However, many critics of the Expo from the start accused the organizers of poor, last minute planning. Projects that were supposed to be included in the Expo are not on the itinerary.

    Other newer controversies for the Expo arose over its inclusion of McDonald’s and Coca Cola among its list of partners for the fair as official sponsors, since it was meant to focus on Italy’s pride in its excellent food. These companies do not fit into the theme of the event: “Feeding the planet, energy for life.”

    Exhibitors such as Slow Food, a global organization that strives to keep local food traditions alive with supporters in 150 countries around the world, protested the inclusion of McDonald’s and Coca Cola in the Expo. Including a fast food company gives fair goers the wrong impression about what is good for the body and good for the planet. They said in a statement that including multinational companies implies “feeding the planet or fattening it, caring for it or depleting its resources, seems to be the same thing.”

    Companies like McDonald’s and Coca Cola would want to be involved in an event that focuses on a healthy lifestyle, in order to make their products seem more appealing and linked to health for consumers.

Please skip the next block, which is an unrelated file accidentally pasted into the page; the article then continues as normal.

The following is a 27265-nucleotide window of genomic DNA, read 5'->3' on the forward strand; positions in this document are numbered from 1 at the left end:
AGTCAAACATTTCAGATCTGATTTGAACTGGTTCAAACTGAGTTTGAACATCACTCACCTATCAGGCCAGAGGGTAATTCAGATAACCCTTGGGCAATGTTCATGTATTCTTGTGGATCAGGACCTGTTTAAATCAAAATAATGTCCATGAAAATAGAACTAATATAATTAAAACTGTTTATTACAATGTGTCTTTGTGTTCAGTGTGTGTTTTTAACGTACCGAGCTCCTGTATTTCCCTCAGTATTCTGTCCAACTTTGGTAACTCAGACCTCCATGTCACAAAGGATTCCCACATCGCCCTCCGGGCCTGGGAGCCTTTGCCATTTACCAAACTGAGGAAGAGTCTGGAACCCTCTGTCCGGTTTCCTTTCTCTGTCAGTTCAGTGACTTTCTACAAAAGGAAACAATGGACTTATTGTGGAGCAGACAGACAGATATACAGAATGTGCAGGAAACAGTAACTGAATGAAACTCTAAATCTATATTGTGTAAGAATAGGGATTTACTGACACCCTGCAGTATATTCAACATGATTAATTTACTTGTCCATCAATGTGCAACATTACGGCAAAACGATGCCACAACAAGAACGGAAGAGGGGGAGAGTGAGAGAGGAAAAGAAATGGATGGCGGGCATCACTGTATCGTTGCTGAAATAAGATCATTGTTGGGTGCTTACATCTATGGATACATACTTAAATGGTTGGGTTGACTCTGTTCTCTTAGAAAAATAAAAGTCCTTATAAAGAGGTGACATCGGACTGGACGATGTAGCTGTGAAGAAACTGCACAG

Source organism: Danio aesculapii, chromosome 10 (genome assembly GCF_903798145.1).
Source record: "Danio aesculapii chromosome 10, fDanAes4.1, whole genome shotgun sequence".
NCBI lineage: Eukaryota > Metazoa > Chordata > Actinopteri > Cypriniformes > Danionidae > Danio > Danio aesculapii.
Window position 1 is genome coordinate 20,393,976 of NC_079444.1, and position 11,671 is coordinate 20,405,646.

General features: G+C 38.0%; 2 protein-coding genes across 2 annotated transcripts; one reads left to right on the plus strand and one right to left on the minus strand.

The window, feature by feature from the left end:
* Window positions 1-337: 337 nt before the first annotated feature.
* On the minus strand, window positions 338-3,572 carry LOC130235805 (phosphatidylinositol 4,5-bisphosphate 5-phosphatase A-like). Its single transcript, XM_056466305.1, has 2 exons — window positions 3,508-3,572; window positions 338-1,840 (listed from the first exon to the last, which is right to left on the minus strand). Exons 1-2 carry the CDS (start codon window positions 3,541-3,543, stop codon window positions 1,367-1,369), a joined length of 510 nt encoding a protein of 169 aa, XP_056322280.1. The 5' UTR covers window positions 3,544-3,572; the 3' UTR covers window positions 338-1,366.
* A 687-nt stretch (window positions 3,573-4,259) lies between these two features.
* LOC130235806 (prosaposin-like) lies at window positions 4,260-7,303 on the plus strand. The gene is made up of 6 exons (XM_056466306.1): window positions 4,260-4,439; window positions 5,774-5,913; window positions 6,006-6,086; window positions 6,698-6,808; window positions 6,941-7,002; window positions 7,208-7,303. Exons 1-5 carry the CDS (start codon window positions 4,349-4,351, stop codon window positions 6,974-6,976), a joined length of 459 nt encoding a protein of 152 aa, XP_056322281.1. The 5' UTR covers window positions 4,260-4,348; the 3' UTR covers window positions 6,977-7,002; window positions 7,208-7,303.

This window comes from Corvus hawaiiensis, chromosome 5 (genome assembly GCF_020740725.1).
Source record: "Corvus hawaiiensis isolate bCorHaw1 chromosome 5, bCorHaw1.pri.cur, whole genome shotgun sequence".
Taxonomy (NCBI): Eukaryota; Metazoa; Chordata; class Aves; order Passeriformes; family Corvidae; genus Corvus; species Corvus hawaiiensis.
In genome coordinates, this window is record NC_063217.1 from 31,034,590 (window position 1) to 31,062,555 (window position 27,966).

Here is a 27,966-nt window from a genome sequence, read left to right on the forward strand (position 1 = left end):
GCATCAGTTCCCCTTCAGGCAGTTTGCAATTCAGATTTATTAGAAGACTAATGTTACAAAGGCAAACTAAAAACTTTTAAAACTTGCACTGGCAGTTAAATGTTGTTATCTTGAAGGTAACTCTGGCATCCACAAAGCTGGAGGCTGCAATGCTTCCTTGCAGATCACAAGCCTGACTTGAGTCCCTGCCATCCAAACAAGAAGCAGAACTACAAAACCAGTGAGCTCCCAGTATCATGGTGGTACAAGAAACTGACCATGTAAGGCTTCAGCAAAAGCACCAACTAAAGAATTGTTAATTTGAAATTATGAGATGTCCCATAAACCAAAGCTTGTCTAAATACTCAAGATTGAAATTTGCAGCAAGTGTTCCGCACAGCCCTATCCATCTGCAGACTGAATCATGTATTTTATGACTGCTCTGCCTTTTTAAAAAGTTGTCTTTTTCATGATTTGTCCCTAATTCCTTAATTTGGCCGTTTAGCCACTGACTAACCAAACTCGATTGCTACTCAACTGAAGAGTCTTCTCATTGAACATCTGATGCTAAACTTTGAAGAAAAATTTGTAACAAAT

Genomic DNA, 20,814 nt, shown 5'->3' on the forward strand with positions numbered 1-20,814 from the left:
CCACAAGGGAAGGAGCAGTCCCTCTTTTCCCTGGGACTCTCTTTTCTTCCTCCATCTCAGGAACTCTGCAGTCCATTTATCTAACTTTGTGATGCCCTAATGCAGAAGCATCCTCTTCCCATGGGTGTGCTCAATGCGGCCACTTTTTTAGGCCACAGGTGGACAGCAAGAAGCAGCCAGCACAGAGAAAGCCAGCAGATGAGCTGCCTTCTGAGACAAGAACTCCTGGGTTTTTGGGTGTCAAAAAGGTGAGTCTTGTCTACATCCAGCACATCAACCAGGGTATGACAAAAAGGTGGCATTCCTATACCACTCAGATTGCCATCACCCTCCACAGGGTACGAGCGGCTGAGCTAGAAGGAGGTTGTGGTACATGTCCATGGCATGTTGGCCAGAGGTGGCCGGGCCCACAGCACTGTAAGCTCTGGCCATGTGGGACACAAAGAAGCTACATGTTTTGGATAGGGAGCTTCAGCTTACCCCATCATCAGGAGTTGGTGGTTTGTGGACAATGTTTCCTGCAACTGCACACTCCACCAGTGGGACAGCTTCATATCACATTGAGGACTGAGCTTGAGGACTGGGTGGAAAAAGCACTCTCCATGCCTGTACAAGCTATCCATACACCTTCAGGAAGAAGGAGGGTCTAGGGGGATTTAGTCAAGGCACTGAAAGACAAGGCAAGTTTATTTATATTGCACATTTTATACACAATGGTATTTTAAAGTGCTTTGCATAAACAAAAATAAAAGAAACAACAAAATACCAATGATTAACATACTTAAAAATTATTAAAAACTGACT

Expo officials are hopeful that debates, concerts and art exhibitions on the theme of food, as part of the various events, will entice the visitors. The organization said in a statement “with Coca Cola the experience of our visitors will be enhanced through the development of issues such as the food balance.”

    Corruption scandals ( Seven managers and ex-members of parliament were arrested one year ago for alleged attempts to influence public tenders) provoked the Italian government to appoint an anticorruption commissioner to oversee the major public contracts in Italy, Raffaele Cantone. This helped improve the speed of the construction, and workers are finishing 53 pavilions for international groups, 150 restaurants, exhibition areas and an arena. Trees, shrubs and flowers were planted, and roads and passes were set up to lead visitors the six miles from Milan’s center to the Expo. Construction barriers are up all over the city.

    Many shopkeepers in the center of the city have complained that the Expo is too far to benefit from, but shopkeepers close to the site have complained that construction has driven away customers.

    Milan citizens are worrying about the traffic that will invade the city, and the stricter limitations because of the necessary security for the Expo.

    Others are excited that Milan has chosen Leonardo Da Vinci as its “hero.” The city hoped that the spirit of Da Vinci in the atmosphere of the fair would inspire creativity.

    Palazzo Reale, or the Royal Palace of Milan, just opened an exhibition of the iconic Italian artist’s work.

  • Facts & Stories

    Three Italian Films Nominated for the Cannes Film Festival